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Professor William Gardner Analyzes Postwar Japan Through Architecture and Science Fiction

William Gardner in foreground, redwood tree in background

In his new book, The Metabolist Imagination: Visions of the City in Postwar Japanese Architecture and Science Fiction, Professor and Section Head of Japanese William Gardner explores the Metabolism movement, which along with science fiction writers foresaw the global cities that would emerge in the postwar era.

Fueling this inquiry is Gardner’s insightful perspective: approaching architecture as a form of speculative fiction and science fiction as an intervention into urban design.

“In imagining a new building or urban design, architects envision a change in the lived environment that will have consequences over time,” he says. “The Metabolist group of architects that I discuss in the book, in particular, posited that the architect’s job was not to envision a single finished building or urban plan but to imagine the organic process of change over time.”

Gardner argues that this temporal element opens architecture to a narrative dimension, “which could encompass traditional storytelling as well as the new possibilities of computer simulation. Conversely, fiction writers and filmmakers may be able to capture dynamic aspects of the urban environment that static architectural tools such as plans or scale models cannot.”

The book, which Gardner started 12 years ago while on sabbatical in Japan, was released in April to glowing reviews.

“A must-read for anyone interested in urban studies, architecture, and science fiction — or, quite simply, the future,” wrote Ursula K. Heise, author of Imagining Extinction: The Cultural Meanings of Endangered Species.

Here, Gardner explains his passion for these studies and the new dimensions they gained in light of recent events.

What brought you to this subject? 
My previous research was on Japanese modernist literature of the 1920s and 1930s, and how it related to the rapid cultural and social changes of that era. For my next project, I was interested in turning to the postwar era and examining some of the same relationships between new types of literature and changes in society, culture, and media. I began to research the emergent genre of science fiction as a ground for writers engaging with social and cultural transformation and imagining the future evolution of Japanese society.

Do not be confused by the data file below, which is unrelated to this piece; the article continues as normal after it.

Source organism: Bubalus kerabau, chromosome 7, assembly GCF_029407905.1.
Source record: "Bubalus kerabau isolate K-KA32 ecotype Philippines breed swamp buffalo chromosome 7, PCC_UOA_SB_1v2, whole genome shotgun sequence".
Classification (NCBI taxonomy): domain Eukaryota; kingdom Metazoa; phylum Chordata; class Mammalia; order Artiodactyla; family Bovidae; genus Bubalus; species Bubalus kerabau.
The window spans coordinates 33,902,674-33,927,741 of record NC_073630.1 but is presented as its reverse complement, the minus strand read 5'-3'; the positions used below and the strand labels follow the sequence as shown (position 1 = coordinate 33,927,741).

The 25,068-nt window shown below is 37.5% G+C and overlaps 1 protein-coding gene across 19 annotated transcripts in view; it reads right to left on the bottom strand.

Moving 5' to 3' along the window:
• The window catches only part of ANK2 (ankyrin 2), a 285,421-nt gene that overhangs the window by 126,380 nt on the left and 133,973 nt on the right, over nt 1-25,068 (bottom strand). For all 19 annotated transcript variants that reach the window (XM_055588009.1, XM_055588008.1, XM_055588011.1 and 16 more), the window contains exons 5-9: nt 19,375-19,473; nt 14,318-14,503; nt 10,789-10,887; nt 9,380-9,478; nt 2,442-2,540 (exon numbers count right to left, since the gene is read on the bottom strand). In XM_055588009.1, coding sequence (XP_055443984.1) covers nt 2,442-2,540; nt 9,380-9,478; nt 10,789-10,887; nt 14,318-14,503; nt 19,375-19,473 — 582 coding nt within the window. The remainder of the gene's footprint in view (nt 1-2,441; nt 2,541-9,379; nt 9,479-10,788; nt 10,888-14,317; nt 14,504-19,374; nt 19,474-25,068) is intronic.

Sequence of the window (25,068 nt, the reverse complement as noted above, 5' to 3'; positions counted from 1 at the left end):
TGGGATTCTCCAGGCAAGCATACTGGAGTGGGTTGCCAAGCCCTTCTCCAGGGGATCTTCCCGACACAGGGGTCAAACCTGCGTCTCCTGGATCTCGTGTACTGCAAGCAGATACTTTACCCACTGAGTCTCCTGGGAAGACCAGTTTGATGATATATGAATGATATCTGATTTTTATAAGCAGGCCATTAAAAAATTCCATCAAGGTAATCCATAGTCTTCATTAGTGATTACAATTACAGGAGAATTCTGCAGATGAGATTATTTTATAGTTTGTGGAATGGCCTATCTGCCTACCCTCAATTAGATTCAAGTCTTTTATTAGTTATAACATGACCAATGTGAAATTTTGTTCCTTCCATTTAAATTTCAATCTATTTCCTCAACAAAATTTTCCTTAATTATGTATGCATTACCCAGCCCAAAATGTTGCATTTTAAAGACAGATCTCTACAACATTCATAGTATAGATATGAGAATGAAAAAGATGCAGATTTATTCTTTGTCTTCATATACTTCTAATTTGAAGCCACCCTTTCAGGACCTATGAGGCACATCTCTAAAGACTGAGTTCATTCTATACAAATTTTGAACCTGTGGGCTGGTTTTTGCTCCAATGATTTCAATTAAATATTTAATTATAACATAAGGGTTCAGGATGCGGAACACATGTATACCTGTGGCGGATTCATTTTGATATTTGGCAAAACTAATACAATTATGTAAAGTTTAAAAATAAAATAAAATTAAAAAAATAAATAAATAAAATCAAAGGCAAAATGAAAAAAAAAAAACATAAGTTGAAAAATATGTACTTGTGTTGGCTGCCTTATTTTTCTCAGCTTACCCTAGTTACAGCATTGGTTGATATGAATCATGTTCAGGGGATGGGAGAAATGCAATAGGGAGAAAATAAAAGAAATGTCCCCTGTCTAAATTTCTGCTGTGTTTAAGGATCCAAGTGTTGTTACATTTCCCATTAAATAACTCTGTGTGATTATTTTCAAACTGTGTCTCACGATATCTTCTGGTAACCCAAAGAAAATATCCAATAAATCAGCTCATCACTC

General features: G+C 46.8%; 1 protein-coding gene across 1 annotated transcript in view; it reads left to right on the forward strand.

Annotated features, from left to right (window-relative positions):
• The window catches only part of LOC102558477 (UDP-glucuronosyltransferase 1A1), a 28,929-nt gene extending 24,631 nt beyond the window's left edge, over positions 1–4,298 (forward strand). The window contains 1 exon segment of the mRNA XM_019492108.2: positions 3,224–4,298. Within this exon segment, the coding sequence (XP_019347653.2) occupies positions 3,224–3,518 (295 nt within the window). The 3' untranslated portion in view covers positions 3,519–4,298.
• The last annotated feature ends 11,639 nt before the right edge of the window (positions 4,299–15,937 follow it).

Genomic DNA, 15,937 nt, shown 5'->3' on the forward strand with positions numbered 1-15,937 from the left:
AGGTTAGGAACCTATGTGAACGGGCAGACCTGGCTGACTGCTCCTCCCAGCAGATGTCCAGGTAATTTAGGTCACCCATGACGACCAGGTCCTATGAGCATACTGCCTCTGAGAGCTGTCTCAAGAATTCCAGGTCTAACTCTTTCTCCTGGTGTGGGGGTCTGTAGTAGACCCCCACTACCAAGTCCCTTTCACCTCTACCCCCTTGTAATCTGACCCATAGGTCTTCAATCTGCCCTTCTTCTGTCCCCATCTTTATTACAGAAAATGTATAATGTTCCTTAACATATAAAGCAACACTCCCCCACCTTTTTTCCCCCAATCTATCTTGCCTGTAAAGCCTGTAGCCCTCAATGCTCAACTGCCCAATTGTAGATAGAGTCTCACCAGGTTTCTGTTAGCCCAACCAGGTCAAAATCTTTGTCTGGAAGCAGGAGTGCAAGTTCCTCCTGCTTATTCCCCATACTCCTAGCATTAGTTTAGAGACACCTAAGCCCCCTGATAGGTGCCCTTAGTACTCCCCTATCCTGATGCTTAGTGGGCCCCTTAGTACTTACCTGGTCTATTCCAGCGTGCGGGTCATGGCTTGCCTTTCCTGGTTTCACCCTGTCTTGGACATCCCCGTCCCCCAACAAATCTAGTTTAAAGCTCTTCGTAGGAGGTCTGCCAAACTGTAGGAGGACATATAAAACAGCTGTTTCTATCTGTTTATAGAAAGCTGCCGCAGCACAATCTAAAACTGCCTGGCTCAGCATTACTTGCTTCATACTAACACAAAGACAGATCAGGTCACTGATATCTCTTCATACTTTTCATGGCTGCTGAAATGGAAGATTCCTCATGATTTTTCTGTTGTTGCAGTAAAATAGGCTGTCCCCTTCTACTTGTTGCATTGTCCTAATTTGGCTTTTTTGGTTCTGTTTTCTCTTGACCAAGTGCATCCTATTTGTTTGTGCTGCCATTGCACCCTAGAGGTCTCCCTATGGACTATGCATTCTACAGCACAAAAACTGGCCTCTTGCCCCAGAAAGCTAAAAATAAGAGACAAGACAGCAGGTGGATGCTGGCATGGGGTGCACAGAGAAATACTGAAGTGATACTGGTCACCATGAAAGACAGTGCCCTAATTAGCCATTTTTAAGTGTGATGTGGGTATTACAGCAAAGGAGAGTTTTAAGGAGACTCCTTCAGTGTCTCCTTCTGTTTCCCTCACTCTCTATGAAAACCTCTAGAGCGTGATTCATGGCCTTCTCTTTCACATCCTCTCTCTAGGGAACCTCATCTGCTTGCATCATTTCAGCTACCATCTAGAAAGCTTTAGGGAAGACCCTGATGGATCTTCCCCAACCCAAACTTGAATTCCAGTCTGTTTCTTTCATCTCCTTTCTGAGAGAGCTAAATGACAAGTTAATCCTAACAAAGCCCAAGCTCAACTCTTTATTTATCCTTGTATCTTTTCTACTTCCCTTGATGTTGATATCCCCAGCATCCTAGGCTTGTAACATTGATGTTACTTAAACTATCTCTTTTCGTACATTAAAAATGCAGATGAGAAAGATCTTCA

I looked at the 1970 Japan World Exposition in Osaka, which was the first World’s Fair held in an Asian nation, and widely promoted as a model of the “city of the future.” I found that a number of science fiction writers were actually intimately involved in the production of this event, and that they had collaborated with the architects and designers who created the physical environment of the expo. This led me to an interest in architects as storytellers, and to discover unexpected commonalities between the methods and thematic interests of postwar architects and science fiction authors. 

Were there any surprises along the way?

One theme that emerged was the importance of scale. The architects I was studying who were associated with the Metabolist architectural movement were exploring connections between structures of various scales, from the molecular, to the scale of a dwelling, to that of cities, to a planetary and even galactic or cosmic scale. And science fiction, especially through disaster narratives, was also exploring hidden connections between various scales, particularly connections and disconnections between the personal, the local, and the global or planetary. 

Can you offer an example?

Some of the science fiction narratives I studied imagined the disappearance of the entire city of Tokyo, or the submergence of the entire Japanese archipelago in a giant seismic event. In light of recent events, I’ve been newly struck by the prescience and relevance of these disaster narratives, some of which were imagining the effects of human-caused climate change as early as the 1960s, or which posited a narrative of global pandemic in 1964, ahead of such well-known American narratives as Michael Crichton’s The Andromeda Strain from 1969 or Stephen King’s The Stand from 1978.

What are the key messages you hope readers take from the book?

There is a tension in the works of both architects and writers I discuss in my book between utopianism — the power to imagine visionary solutions to collective problems — and the imagination of disaster, or the idea that ruins are the ground from which our cities and societies emerge and to which they will return. I feel that this a productive tension for us all to examine as we ponder our lives in the 21st century. For example, in my analysis of the novel Virus: The Day of Resurrection by Komatsu Sakyō, I discuss how the novel not only highlights global interconnectivity, but also demonstrates how fragile our global interconnections actually are, as the true threat of the deadly virus in the story eludes mankind due to a collective lack of imagination, parochial rivalries, and politically or nationalistically inspired information monopolies. Conversely, the heroes in this author’s work are figures who are able to discern underlying patterns invisible to others, who fight for information transparency, and who can imagine scales of potential catastrophe beyond the scope of conventional assumptions.

For more, listen to Gardner on the How Do You Like It So Far podcast, or read a chapter excerpt in the online journal Places.

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